I remember reading a friend's blog post where she wrote about a time where she was running in the park. She ran past a white woman who asked her, "where are you from?" My friend is Korean-American and grew up in the mainland and she immediately saw this question as a product of racist ignorance. She responded with a curt, "from America," and let her stink eye say the rest.
If it had been me in that situation, I probably would have just said, "Hawaii," and been on my merry way, never considering the racist undertones of the question.
Now an important point needs to be made here.
There may be some who will look at that and say, "why can't more people just be like Randall?" To which I would say that if anything, my response is the more damaging of the two because it doesn't take into account or confront what's really being asked.
The white woman, let's call her Flo, would never ask another white runner that question. The only reason Flo asked my friend where she was from was because she assumed that because she wasn't white, she must be from somewhere foreign and exotic. By answering with the snarky, "from America," she forced Flo to confront her own assumptions about who people are and maybe that will help her think twice before asking the same of another minority.
My lame response would have just perpetuated her stereotype allowing her to continue thinking, "all non-white people are from fascinating, far away lands and gosh, isn't it amazing that America opens her borders to everyone? Americans are awesome."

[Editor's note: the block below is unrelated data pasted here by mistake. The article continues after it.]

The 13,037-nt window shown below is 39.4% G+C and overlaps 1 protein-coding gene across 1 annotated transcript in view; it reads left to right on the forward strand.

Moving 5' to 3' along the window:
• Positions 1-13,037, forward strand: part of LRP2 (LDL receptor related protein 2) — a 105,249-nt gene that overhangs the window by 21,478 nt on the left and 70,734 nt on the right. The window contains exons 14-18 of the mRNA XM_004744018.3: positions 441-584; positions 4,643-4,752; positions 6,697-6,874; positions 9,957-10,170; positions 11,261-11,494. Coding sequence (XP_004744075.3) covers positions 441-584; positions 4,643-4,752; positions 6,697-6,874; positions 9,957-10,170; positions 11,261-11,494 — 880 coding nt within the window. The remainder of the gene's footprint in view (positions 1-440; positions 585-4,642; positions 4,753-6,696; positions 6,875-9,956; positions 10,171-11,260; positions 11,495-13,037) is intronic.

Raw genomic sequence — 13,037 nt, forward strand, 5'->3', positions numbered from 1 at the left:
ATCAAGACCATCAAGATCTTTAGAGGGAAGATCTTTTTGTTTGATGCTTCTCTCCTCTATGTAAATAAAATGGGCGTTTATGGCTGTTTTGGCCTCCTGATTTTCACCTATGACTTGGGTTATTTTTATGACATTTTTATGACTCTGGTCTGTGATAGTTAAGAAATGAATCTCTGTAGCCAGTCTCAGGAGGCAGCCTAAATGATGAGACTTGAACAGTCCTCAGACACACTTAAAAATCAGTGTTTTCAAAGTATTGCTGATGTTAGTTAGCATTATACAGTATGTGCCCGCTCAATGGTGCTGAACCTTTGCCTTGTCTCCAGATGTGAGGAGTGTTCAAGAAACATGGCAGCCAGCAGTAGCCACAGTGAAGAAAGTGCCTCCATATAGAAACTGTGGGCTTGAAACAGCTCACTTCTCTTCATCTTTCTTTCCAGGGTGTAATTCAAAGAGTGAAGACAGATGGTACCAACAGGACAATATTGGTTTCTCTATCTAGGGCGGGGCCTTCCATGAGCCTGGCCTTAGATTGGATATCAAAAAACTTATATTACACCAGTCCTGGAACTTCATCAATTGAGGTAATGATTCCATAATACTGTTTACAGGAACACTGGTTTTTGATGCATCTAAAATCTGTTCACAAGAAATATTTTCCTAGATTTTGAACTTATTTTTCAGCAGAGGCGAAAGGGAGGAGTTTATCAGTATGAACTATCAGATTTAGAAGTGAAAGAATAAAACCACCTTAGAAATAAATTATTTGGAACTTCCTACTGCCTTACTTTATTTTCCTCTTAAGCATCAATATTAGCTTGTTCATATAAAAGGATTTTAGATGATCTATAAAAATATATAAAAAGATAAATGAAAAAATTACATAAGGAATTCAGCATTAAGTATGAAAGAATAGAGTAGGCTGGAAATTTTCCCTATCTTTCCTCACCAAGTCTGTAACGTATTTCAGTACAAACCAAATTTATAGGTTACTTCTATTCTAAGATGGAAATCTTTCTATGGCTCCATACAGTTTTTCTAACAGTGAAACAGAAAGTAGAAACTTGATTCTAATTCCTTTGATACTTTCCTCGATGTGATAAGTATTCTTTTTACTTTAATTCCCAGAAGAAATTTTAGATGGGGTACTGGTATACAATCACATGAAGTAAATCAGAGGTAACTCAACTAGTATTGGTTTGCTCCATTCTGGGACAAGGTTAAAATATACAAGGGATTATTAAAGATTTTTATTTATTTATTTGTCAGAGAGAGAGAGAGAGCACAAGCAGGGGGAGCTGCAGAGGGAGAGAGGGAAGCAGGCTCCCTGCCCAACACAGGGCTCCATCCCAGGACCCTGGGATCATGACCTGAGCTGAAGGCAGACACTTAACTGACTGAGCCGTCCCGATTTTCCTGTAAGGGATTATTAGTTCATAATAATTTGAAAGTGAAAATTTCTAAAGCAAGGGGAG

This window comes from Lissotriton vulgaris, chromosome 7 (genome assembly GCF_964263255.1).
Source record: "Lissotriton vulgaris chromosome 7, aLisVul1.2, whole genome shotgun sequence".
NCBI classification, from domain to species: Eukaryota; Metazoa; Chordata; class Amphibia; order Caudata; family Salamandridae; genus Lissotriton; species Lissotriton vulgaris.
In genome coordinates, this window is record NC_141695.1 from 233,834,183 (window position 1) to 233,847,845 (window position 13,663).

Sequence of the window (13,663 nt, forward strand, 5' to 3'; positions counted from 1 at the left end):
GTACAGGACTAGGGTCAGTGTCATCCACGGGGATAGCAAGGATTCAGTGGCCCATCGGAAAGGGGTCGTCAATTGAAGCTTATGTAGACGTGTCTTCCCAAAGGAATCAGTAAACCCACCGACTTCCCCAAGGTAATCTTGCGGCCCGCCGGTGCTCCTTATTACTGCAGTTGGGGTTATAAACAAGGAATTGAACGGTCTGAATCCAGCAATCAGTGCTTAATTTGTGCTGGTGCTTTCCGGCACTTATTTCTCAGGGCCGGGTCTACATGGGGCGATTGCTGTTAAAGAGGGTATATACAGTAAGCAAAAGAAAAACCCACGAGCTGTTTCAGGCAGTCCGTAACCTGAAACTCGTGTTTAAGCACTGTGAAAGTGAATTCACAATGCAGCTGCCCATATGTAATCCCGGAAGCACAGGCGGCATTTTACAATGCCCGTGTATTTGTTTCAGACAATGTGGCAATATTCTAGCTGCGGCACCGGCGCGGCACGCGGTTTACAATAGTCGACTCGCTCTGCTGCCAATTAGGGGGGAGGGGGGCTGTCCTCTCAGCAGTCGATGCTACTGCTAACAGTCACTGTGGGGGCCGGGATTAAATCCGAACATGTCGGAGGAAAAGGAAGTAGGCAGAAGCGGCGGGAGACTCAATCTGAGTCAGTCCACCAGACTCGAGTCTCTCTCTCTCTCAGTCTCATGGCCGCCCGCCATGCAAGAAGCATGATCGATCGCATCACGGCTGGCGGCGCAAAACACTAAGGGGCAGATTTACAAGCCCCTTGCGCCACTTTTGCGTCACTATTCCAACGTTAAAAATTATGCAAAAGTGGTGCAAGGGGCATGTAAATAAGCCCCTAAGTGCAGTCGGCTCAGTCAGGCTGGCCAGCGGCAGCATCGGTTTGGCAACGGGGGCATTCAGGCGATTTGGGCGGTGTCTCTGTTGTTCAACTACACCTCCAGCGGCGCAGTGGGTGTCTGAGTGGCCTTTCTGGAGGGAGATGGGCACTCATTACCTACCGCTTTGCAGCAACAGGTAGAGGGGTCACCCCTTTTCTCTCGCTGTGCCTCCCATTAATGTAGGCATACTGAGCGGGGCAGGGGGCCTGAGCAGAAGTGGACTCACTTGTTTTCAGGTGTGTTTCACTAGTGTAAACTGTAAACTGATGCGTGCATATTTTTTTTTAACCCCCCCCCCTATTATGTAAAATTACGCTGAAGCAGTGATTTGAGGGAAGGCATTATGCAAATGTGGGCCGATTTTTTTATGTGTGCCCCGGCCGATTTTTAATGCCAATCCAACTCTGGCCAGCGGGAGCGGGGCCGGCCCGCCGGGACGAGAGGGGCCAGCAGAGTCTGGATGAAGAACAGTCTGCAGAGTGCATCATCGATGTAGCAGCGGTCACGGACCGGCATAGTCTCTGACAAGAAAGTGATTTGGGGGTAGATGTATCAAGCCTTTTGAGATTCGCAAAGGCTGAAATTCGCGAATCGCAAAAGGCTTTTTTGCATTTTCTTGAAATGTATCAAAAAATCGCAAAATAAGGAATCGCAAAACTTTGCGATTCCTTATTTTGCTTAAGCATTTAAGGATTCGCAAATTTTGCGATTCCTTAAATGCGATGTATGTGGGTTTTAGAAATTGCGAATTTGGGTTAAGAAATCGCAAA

On the other hand, I hope that my mainland minority friends don't come down too hard on me for not confronting Flo on her question. Because I didn't grow up with regular experiences of racism, I'm just not as sensitized to it as mainland Asian-Americans are. When I hear Flo asking me, "where are you from?" I honestly just hear the question (and not the subtext) because I'm hearing it the way I would if the question had been asked of me in Hawaii. That is to say, I'd hear it as a mere question of geography, not as one of race.
I don't know, maybe after I've lived here for a few years I'll experience more racism and become sensitized to it as well. I don't know.
I'm really digging my time in Seattle.
I don't know if I'll spend the rest of my life here but I can say that I don't miss Hawaii as much as I thought I would.
And to be honest, I feel more "at home" when I arrive back in Seattle than when I land for a visit to Hawaii.
I suppose "home" really is where the heart is.
But I'm not sure my heart is anymore.
But that will have to wait for another post.